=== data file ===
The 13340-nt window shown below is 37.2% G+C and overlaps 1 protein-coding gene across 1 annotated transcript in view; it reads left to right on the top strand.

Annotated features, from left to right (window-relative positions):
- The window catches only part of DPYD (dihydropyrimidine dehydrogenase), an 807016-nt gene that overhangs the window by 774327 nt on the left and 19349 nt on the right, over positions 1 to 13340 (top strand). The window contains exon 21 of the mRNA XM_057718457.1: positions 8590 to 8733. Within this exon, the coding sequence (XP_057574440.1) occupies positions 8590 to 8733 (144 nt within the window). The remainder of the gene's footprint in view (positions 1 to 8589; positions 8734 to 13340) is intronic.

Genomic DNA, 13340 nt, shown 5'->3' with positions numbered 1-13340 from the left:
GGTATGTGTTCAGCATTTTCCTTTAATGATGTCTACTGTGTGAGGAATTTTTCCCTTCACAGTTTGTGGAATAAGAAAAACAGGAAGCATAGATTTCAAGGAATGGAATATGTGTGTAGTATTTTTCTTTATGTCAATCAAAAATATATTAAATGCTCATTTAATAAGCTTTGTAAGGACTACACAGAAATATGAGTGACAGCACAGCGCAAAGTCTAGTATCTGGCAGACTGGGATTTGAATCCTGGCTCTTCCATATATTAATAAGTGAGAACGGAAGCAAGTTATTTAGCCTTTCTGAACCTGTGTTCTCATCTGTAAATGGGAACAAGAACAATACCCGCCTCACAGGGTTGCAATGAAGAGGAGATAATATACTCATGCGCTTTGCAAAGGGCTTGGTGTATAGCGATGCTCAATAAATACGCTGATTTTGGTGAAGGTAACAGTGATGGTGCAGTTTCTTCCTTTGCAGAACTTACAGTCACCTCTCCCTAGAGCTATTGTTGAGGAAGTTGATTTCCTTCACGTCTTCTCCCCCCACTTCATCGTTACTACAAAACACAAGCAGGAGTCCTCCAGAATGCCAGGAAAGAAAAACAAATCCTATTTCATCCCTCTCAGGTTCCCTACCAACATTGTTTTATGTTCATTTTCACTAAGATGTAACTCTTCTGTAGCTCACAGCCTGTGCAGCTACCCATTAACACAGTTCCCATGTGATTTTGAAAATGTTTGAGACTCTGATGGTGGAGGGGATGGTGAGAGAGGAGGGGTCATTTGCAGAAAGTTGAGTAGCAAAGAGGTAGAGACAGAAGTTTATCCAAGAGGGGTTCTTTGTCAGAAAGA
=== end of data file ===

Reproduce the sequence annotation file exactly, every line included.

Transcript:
The 13340-nt window shown below is 37.2% G+C and overlaps 1 protein-coding gene across 1 annotated transcript in view; it reads left to right on the top strand.

Annotated features, from left to right (window-relative positions):
- The window catches only part of DPYD (dihydropyrimidine dehydrogenase), an 807016-nt gene that overhangs the window by 774327 nt on the left and 19349 nt on the right, over positions 1 to 13340 (top strand). The window contains exon 21 of the mRNA XM_057718457.1: positions 8590 to 8733. Within this exon, the coding sequence (XP_057574440.1) occupies positions 8590 to 8733 (144 nt within the window). The remainder of the gene's footprint in view (positions 1 to 8589; positions 8734 to 13340) is intronic.

Genomic DNA, 13340 nt, shown 5'->3' with positions numbered 1-13340 from the left:
GGTATGTGTTCAGCATTTTCCTTTAATGATGTCTACTGTGTGAGGAATTTTTCCCTTCACAGTTTGTGGAATAAGAAAAACAGGAAGCATAGATTTCAAGGAATGGAATATGTGTGTAGTATTTTTCTTTATGTCAATCAAAAATATATTAAATGCTCATTTAATAAGCTTTGTAAGGACTACACAGAAATATGAGTGACAGCACAGCGCAAAGTCTAGTATCTGGCAGACTGGGATTTGAATCCTGGCTCTTCCATATATTAATAAGTGAGAACGGAAGCAAGTTATTTAGCCTTTCTGAACCTGTGTTCTCATCTGTAAATGGGAACAAGAACAATACCCGCCTCACAGGGTTGCAATGAAGAGGAGATAATATACTCATGCGCTTTGCAAAGGGCTTGGTGTATAGCGATGCTCAATAAATACGCTGATTTTGGTGAAGGTAACAGTGATGGTGCAGTTTCTTCCTTTGCAGAACTTACAGTCACCTCTCCCTAGAGCTATTGTTGAGGAAGTTGATTTCCTTCACGTCTTCTCCCCCCACTTCATCGTTACTACAAAACACAAGCAGGAGTCCTCCAGAATGCCAGGAAAGAAAAACAAATCCTATTTCATCCCTCTCAGGTTCCCTACCAACATTGTTTTATGTTCATTTTCACTAAGATGTAACTCTTCTGTAGCTCACAGCCTGTGCAGCTACCCATTAACACAGTTCCCATGTGATTTTGAAAATGTTTGAGACTCTGATGGTGGAGGGGATGGTGAGAGAGGAGGGGTCATTTGCAGAAAGTTGAGTAGCAAAGAGGTAGAGACAGAAGTTTATCCAAGAGGGGTTCTTTGTCAGAAAGA